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Aid groups rush to help as 42,000 Coast Guard members prepare to miss first paycheck

Coast Guard families not getting paid
Coast Guard families feeling the financial strain as shutdown drags on 01:56

As the longest government shutdown in U.S. history stretches into its fourth week, thousands of Coast Guard members and their families are preparing to go without a Jan. 15 paycheck. The Coast Guard is the only branch of the military affected by the shutdown, since it falls under the unfunded Department of Homeland Security, not the Department of Defense, which is funded for the year.

About 42,000 Coast Guard members are working without pay through the shutdown, having been deemed "essential" employees. An additional 10,000 civilian workers have been furloughed. The service managed to find enough money to make payroll on Dec. 31, but the continued lapse in funding means workers won't receive paychecks Tuesday. Last week, the Coast Guard said a prolonged shutdown could eventually hinder "mission readiness."

With no end to the political stalemate in sight, cash-strapped families of active service members are turning to organizations like the East Bay Coast Guard Spouses' Club in California for help staying afloat. On Sunday, the group said it helped 186 families at a food drive in a daycare center in Alameda, handing out supplies from the Alameda Food Bank

"It allowed them not to worry about a grocery bill this week," said Nicole Lauer, vice president of club.

Coast Guard members and their families attend a food drive in Alameda, Calif., on Jan. 14, 2019. CBS San Francisco

Lauer said the club had hosted events in the past to help families in the aftermath of natural disasters like wildfires, but never in response to a government shutdown. Lauer said items for babies and kids were quickly claimed. The club is planning another drive outside Base Alameda on Wednesday.

The Alameda County Community Food Bank has been providing food to local groups for distribution to Coast Guard families at events like the one on Sunday. Michael Altfest, the director of community engagement and marketing, said the food bank usually sees a drop in donations from businesses and individuals after the holidays, so the increased demand for assistance during the shutdown is coming at an especially difficult time.

And in California's pricey Bay Area, many people are already just one paycheck away from needing help.

"What happens is people often turn to us long after they should have," Altfest said.

Food and supplies are handed out to Coast Guard families at a food drive on Sun., Jan. 14, 2019. CBS San Francisco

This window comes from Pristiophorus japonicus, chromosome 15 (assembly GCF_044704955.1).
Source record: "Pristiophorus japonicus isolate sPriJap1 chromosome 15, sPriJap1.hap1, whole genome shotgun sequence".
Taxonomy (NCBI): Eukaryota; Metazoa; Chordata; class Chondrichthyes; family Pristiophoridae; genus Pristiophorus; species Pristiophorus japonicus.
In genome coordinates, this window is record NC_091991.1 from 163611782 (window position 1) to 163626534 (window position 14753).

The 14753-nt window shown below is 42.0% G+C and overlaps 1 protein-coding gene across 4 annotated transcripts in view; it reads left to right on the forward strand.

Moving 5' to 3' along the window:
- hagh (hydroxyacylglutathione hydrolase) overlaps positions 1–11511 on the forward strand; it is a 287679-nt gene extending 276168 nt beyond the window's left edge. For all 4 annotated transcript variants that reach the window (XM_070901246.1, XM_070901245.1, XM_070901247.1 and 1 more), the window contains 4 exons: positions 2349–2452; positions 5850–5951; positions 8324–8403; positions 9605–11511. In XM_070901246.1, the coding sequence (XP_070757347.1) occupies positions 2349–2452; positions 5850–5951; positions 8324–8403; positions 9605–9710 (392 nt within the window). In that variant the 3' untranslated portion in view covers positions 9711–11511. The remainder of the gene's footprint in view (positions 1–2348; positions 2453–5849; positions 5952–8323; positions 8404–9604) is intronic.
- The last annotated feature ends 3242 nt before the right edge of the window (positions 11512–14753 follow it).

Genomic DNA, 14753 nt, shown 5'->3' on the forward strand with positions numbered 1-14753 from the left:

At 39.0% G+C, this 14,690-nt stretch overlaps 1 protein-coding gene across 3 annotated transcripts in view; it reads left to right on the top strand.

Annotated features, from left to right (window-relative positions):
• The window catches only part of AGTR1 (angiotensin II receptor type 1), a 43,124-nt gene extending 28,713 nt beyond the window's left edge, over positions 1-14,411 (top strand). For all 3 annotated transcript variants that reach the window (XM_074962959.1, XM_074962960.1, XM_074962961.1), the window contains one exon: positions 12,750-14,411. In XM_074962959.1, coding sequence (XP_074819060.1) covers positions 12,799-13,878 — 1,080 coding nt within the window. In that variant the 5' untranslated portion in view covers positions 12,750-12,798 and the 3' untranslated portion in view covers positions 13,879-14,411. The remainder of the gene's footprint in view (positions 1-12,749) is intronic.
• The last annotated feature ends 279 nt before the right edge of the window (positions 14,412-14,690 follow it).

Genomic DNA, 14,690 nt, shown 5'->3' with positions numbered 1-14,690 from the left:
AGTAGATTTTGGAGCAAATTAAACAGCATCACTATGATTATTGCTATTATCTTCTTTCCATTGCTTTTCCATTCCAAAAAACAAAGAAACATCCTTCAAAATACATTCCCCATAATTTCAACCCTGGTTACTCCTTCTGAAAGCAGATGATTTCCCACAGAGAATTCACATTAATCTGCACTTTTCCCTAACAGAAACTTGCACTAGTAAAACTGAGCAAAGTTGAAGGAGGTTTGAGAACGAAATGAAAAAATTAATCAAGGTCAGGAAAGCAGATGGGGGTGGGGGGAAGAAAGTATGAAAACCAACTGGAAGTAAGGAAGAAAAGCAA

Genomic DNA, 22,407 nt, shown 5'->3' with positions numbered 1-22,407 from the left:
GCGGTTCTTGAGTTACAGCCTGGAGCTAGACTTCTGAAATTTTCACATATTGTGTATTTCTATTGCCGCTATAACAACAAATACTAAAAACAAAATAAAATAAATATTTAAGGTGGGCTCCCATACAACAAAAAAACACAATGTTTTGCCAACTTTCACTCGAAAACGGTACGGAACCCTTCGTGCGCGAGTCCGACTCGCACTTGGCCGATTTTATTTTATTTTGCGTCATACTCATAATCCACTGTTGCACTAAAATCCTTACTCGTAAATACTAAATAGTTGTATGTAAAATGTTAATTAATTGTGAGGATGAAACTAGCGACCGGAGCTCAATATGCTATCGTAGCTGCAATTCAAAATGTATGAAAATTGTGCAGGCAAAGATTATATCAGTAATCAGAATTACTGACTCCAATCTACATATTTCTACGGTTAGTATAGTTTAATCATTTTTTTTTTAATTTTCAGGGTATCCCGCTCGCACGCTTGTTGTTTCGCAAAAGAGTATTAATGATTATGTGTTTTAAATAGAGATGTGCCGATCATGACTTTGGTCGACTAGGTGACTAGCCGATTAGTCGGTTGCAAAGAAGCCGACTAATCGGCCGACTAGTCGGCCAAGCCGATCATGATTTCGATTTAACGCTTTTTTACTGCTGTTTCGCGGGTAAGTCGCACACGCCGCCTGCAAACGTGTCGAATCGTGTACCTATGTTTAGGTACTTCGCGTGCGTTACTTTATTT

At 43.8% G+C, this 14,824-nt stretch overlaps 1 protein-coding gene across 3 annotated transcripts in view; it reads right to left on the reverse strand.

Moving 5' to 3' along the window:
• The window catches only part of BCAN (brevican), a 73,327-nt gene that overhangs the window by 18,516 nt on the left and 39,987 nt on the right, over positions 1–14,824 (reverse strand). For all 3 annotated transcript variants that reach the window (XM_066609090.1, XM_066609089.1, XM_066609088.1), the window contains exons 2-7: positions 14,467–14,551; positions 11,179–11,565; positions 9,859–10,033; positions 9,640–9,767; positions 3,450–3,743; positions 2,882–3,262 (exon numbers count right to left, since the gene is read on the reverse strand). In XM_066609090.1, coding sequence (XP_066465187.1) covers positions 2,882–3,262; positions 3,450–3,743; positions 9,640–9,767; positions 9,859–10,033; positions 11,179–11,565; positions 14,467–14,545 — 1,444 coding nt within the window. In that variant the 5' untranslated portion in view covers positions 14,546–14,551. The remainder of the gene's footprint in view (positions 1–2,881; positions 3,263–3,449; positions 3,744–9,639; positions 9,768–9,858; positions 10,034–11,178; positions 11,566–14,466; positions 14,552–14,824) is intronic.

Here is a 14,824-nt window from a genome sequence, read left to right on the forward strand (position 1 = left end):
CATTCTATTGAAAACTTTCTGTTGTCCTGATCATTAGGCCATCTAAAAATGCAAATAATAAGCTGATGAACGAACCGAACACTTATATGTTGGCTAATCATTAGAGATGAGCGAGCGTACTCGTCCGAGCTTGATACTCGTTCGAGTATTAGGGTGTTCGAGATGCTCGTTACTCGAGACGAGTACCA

Last week, CBS News' Janet Shamlian spoke to three Coast Guard wives in Bacliff, Texas, all of whom said they had to dip into their savings while they go without a paycheck.

"Our budget is extremely tight. We have just bought only the necessities when we went grocery shopping and, you know, trying to look at the sales and see what's on sale," said Vienna Julien.

Julien said Monday she was able to get essentials like diapers and baby food from a food pantry set up for Coast Guard families over the weekend, but the uncertainty over when the shutdown will end is still causing undue stress. Despite receiving some support, Julien said she has also experienced a lot of backlash from people who say Coast Guard families should stop being "greedy."

Lawmakers in the House and Senate have introduced legislation to pay Coast Guard members during the shutdown, but the bills have little chance of succeeding. The White House has said President Trump will veto any individual spending measures until Congress agrees to provide billions of dollars for border security.

Ashley Totten from Texas, whose husband serves in the Coast Guard, said families like her are "absolutely being overlooked" while other branches of the military continue to receive their pay.

"I think a lot of people forget. They definitely don't know what the Coast Guard does day to day," Totten said. "It's very frustrating as a wife to not see your husband get the recognition that he needs."

In a Facebook post Sunday, Adm. Karl Schultz, the Coast Guard commandant, tried to reassure families who might be struggling.

"While our Coast Guard workforce is deployed, there are loved ones at home reviewing family finances, researching how to get support, and weighing childcare options — they are holding down the fort," he wrote. "Please know that we are doing everything we can to support and advocate for you while your loved one stands the watch. You have not, and will not, be forgotten."

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